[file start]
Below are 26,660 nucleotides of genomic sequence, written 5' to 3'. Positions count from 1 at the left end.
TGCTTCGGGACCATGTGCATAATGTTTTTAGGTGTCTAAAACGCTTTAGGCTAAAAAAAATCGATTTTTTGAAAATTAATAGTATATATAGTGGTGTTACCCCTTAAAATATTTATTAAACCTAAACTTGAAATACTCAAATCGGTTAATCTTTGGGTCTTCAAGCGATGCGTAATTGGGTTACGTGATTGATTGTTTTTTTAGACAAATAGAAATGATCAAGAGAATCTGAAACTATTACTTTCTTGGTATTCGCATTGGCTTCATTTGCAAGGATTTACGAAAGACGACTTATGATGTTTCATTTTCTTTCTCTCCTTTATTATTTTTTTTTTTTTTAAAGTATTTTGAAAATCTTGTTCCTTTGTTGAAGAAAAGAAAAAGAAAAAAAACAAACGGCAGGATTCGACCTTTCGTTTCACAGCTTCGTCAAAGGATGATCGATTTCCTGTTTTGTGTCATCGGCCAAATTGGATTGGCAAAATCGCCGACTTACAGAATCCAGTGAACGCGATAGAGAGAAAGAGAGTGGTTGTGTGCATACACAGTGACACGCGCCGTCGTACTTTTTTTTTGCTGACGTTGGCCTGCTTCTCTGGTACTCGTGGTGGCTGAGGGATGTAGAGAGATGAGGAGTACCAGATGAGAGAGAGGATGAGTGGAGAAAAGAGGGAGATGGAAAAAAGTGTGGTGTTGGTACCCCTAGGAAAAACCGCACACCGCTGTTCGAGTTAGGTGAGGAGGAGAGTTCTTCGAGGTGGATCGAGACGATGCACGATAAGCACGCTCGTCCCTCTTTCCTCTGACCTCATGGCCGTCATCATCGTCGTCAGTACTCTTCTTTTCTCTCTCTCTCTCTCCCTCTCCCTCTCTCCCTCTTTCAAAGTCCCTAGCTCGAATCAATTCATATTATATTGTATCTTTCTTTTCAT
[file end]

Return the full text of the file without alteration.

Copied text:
Below are 26,660 nucleotides of genomic sequence, written 5' to 3'. Positions count from 1 at the left end.
TGCTTCGGGACCATGTGCATAATGTTTTTAGGTGTCTAAAACGCTTTAGGCTAAAAAAAATCGATTTTTTGAAAATTAATAGTATATATAGTGGTGTTACCCCTTAAAATATTTATTAAACCTAAACTTGAAATACTCAAATCGGTTAATCTTTGGGTCTTCAAGCGATGCGTAATTGGGTTACGTGATTGATTGTTTTTTTAGACAAATAGAAATGATCAAGAGAATCTGAAACTATTACTTTCTTGGTATTCGCATTGGCTTCATTTGCAAGGATTTACGAAAGACGACTTATGATGTTTCATTTTCTTTCTCTCCTTTATTATTTTTTTTTTTTTTAAAGTATTTTGAAAATCTTGTTCCTTTGTTGAAGAAAAGAAAAAGAAAAAAAACAAACGGCAGGATTCGACCTTTCGTTTCACAGCTTCGTCAAAGGATGATCGATTTCCTGTTTTGTGTCATCGGCCAAATTGGATTGGCAAAATCGCCGACTTACAGAATCCAGTGAACGCGATAGAGAGAAAGAGAGTGGTTGTGTGCATACACAGTGACACGCGCCGTCGTACTTTTTTTTTGCTGACGTTGGCCTGCTTCTCTGGTACTCGTGGTGGCTGAGGGATGTAGAGAGATGAGGAGTACCAGATGAGAGAGAGGATGAGTGGAGAAAAGAGGGAGATGGAAAAAAGTGTGGTGTTGGTACCCCTAGGAAAAACCGCACACCGCTGTTCGAGTTAGGTGAGGAGGAGAGTTCTTCGAGGTGGATCGAGACGATGCACGATAAGCACGCTCGTCCCTCTTTCCTCTGACCTCATGGCCGTCATCATCGTCGTCAGTACTCTTCTTTTCTCTCTCTCTCTCTCCCTCTCCCTCTCTCCCTCTTTCAAAGTCCCTAGCTCGAATCAATTCATATTATATTGTATCTTTCTTTTCAT